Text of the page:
Psych Abstract: Age and gender differences in beliefs about personal power and injustice

Research Abstract

Degelman, D., Albertson Owens, S. A., Reynolds, T., & Riggs, J. (1991). Age and gender differences in beliefs about personal power and injustice. International Journal of Aging and Human Development, 33, 101-111.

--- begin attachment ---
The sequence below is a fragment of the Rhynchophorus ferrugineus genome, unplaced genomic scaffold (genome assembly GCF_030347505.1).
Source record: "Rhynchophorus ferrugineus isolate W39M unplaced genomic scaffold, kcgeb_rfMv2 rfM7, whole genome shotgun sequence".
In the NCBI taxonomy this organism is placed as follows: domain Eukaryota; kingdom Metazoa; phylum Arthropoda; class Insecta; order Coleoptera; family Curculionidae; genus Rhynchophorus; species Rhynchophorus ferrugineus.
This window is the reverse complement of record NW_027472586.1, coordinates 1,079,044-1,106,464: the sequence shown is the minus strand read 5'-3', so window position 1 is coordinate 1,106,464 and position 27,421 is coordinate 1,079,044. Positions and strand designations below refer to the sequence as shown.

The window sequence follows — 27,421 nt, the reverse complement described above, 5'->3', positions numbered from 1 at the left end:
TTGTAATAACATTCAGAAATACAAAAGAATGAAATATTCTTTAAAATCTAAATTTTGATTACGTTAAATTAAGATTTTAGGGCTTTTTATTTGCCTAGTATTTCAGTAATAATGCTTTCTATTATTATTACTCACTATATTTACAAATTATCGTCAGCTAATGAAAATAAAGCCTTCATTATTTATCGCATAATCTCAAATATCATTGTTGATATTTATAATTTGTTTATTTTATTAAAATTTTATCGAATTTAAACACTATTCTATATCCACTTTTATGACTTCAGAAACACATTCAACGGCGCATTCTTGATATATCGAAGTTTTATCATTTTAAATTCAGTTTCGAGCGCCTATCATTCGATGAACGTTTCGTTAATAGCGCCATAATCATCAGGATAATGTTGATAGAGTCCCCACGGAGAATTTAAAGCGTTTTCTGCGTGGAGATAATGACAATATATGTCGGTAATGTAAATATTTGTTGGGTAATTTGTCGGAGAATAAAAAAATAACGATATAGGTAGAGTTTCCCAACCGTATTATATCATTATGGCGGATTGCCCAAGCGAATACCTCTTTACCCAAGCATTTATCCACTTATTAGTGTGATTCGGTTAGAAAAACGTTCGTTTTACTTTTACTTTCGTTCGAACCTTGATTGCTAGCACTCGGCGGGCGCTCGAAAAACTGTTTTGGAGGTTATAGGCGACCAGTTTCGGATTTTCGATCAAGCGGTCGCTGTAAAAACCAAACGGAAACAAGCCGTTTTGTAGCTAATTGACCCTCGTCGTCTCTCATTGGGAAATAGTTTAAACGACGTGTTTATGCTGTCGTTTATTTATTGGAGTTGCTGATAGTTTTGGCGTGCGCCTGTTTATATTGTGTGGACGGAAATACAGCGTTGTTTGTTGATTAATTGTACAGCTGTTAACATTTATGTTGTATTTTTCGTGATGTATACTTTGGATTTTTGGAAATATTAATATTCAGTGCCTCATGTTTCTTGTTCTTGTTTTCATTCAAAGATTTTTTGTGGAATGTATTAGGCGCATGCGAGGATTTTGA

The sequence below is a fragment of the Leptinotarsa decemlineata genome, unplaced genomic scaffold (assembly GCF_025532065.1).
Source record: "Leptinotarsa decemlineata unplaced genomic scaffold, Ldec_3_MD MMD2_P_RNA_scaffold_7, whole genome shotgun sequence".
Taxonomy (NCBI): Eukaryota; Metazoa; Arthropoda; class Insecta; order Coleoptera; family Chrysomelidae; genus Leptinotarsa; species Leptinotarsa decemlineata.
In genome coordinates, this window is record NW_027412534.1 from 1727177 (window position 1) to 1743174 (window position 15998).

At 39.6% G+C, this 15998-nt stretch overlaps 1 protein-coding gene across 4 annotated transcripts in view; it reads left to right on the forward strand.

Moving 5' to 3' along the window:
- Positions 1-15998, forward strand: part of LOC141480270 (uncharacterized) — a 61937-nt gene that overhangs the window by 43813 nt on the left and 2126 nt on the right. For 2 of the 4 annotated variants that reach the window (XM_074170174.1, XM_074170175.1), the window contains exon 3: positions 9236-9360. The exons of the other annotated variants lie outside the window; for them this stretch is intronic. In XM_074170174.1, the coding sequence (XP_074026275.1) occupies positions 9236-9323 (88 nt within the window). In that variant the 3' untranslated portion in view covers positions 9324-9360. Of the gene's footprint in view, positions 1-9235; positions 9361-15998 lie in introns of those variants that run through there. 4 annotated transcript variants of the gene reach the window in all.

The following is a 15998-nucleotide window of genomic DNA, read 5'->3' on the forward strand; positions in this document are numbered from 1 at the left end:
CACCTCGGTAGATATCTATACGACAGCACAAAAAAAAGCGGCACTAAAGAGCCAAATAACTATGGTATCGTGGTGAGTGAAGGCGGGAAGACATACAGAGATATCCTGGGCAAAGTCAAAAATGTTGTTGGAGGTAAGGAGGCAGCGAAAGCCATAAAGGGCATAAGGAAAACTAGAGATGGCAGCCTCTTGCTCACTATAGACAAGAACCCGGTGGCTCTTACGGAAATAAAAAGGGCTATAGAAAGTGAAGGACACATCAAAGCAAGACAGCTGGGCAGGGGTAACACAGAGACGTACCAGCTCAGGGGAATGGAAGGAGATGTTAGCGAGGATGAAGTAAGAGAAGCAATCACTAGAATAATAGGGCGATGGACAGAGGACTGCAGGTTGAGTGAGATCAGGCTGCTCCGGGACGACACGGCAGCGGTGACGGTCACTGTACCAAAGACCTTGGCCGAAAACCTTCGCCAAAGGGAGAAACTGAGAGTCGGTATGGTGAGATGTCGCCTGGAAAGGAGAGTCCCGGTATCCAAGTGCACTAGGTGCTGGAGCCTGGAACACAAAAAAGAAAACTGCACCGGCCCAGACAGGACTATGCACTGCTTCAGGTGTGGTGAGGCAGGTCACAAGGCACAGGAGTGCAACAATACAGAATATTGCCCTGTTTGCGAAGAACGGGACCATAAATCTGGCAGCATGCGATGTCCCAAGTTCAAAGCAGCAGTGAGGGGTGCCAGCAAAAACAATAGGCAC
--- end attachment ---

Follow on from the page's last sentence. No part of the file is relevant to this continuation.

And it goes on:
College students and community-dwelling older adults were compared on Injustice and Personal Power scales and measures of religiosity. Personal Power scores varied significantly as a function of age and gender. These differences were due to significantly lower belief in Personal Power for the group of older women. As predicted, Injustice scores were significantly higher for women than for men, reflecting a greater belief that conditions can be unjust. No significant difference between older and younger adults on Injustice scores was obtained. Significant positive correlations between measures of religiosity and Injustice scores were obtained, while religiosity was not significantly correlated with Personal Power scores. This pattern of results suggests that there is value in utilizing separate measures of Injustice and Personal Power. Suggestions are made for further examining the complex relationship among demographic variables, belief in a just world, and measures of religiosity.